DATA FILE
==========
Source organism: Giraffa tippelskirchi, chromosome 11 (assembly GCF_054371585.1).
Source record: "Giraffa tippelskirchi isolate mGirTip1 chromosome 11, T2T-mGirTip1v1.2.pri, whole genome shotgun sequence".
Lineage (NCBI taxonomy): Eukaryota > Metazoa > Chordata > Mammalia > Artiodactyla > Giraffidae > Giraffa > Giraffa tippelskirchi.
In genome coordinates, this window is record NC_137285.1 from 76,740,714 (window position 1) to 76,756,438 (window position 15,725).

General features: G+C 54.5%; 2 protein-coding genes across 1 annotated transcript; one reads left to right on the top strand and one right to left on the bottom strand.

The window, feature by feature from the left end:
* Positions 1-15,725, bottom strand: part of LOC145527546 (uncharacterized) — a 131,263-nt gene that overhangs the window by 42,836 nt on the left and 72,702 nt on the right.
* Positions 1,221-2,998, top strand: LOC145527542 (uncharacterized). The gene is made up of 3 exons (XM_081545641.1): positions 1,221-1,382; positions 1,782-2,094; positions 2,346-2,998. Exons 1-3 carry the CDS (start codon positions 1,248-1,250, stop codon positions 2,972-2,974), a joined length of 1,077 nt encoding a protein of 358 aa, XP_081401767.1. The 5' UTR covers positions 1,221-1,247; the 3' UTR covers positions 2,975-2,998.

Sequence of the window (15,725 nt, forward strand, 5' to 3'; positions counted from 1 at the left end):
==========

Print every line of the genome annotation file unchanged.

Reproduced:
Source organism: Giraffa tippelskirchi, chromosome 11 (assembly GCF_054371585.1).
Source record: "Giraffa tippelskirchi isolate mGirTip1 chromosome 11, T2T-mGirTip1v1.2.pri, whole genome shotgun sequence".
Lineage (NCBI taxonomy): Eukaryota > Metazoa > Chordata > Mammalia > Artiodactyla > Giraffidae > Giraffa > Giraffa tippelskirchi.
In genome coordinates, this window is record NC_137285.1 from 76,740,714 (window position 1) to 76,756,438 (window position 15,725).

General features: G+C 54.5%; 2 protein-coding genes across 1 annotated transcript; one reads left to right on the top strand and one right to left on the bottom strand.

The window, feature by feature from the left end:
* Positions 1-15,725, bottom strand: part of LOC145527546 (uncharacterized) — a 131,263-nt gene that overhangs the window by 42,836 nt on the left and 72,702 nt on the right.
* Positions 1,221-2,998, top strand: LOC145527542 (uncharacterized). The gene is made up of 3 exons (XM_081545641.1): positions 1,221-1,382; positions 1,782-2,094; positions 2,346-2,998. Exons 1-3 carry the CDS (start codon positions 1,248-1,250, stop codon positions 2,972-2,974), a joined length of 1,077 nt encoding a protein of 358 aa, XP_081401767.1. The 5' UTR covers positions 1,221-1,247; the 3' UTR covers positions 2,975-2,998.

Sequence of the window (15,725 nt, forward strand, 5' to 3'; positions counted from 1 at the left end):